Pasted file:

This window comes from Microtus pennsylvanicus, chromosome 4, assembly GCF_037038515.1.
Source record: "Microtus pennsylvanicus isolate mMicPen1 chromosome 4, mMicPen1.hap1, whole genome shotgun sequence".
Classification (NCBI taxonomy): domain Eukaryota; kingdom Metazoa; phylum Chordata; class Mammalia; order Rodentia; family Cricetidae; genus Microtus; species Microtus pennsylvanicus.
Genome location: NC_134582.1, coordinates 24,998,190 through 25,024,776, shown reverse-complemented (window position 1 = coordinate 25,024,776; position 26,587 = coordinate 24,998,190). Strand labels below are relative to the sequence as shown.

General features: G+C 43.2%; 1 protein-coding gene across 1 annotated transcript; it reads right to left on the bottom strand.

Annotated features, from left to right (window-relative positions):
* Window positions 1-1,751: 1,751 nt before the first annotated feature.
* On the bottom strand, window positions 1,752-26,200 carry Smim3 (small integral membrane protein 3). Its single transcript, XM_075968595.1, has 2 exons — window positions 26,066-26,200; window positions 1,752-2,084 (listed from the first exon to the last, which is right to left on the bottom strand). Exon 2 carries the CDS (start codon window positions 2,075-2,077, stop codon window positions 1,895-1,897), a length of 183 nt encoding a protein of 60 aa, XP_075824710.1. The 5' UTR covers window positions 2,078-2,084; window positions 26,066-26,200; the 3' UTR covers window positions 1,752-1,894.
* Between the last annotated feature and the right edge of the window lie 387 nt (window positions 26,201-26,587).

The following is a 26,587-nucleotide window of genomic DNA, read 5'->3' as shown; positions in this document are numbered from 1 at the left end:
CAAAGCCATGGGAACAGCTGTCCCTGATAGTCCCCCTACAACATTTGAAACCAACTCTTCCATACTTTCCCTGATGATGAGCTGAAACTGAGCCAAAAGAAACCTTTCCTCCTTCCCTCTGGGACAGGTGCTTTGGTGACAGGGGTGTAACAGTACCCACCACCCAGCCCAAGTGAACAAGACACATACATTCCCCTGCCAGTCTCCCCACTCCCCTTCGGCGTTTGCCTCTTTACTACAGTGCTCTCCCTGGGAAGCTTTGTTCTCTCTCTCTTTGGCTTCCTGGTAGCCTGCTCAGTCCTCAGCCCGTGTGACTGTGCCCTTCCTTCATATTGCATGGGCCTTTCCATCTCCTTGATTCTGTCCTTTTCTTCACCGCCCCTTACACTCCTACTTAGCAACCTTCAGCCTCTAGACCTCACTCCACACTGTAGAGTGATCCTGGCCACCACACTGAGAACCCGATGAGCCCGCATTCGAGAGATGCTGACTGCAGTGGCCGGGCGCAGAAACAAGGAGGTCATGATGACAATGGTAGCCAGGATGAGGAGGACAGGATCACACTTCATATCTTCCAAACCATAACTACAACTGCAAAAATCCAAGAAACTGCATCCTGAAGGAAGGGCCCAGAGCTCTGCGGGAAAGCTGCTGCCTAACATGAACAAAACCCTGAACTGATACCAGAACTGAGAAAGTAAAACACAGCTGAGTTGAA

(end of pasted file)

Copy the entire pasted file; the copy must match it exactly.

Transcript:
This window comes from Microtus pennsylvanicus, chromosome 4, assembly GCF_037038515.1.
Source record: "Microtus pennsylvanicus isolate mMicPen1 chromosome 4, mMicPen1.hap1, whole genome shotgun sequence".
Classification (NCBI taxonomy): domain Eukaryota; kingdom Metazoa; phylum Chordata; class Mammalia; order Rodentia; family Cricetidae; genus Microtus; species Microtus pennsylvanicus.
Genome location: NC_134582.1, coordinates 24,998,190 through 25,024,776, shown reverse-complemented (window position 1 = coordinate 25,024,776; position 26,587 = coordinate 24,998,190). Strand labels below are relative to the sequence as shown.

General features: G+C 43.2%; 1 protein-coding gene across 1 annotated transcript; it reads right to left on the bottom strand.

Annotated features, from left to right (window-relative positions):
* Window positions 1-1,751: 1,751 nt before the first annotated feature.
* On the bottom strand, window positions 1,752-26,200 carry Smim3 (small integral membrane protein 3). Its single transcript, XM_075968595.1, has 2 exons — window positions 26,066-26,200; window positions 1,752-2,084 (listed from the first exon to the last, which is right to left on the bottom strand). Exon 2 carries the CDS (start codon window positions 2,075-2,077, stop codon window positions 1,895-1,897), a length of 183 nt encoding a protein of 60 aa, XP_075824710.1. The 5' UTR covers window positions 2,078-2,084; window positions 26,066-26,200; the 3' UTR covers window positions 1,752-1,894.
* Between the last annotated feature and the right edge of the window lie 387 nt (window positions 26,201-26,587).

The following is a 26,587-nucleotide window of genomic DNA, read 5'->3' as shown; positions in this document are numbered from 1 at the left end:
CAAAGCCATGGGAACAGCTGTCCCTGATAGTCCCCCTACAACATTTGAAACCAACTCTTCCATACTTTCCCTGATGATGAGCTGAAACTGAGCCAAAAGAAACCTTTCCTCCTTCCCTCTGGGACAGGTGCTTTGGTGACAGGGGTGTAACAGTACCCACCACCCAGCCCAAGTGAACAAGACACATACATTCCCCTGCCAGTCTCCCCACTCCCCTTCGGCGTTTGCCTCTTTACTACAGTGCTCTCCCTGGGAAGCTTTGTTCTCTCTCTCTTTGGCTTCCTGGTAGCCTGCTCAGTCCTCAGCCCGTGTGACTGTGCCCTTCCTTCATATTGCATGGGCCTTTCCATCTCCTTGATTCTGTCCTTTTCTTCACCGCCCCTTACACTCCTACTTAGCAACCTTCAGCCTCTAGACCTCACTCCACACTGTAGAGTGATCCTGGCCACCACACTGAGAACCCGATGAGCCCGCATTCGAGAGATGCTGACTGCAGTGGCCGGGCGCAGAAACAAGGAGGTCATGATGACAATGGTAGCCAGGATGAGGAGGACAGGATCACACTTCATATCTTCCAAACCATAACTACAACTGCAAAAATCCAAGAAACTGCATCCTGAAGGAAGGGCCCAGAGCTCTGCGGGAAAGCTGCTGCCTAACATGAACAAAACCCTGAACTGATACCAGAACTGAGAAAGTAAAACACAGCTGAGTTGAA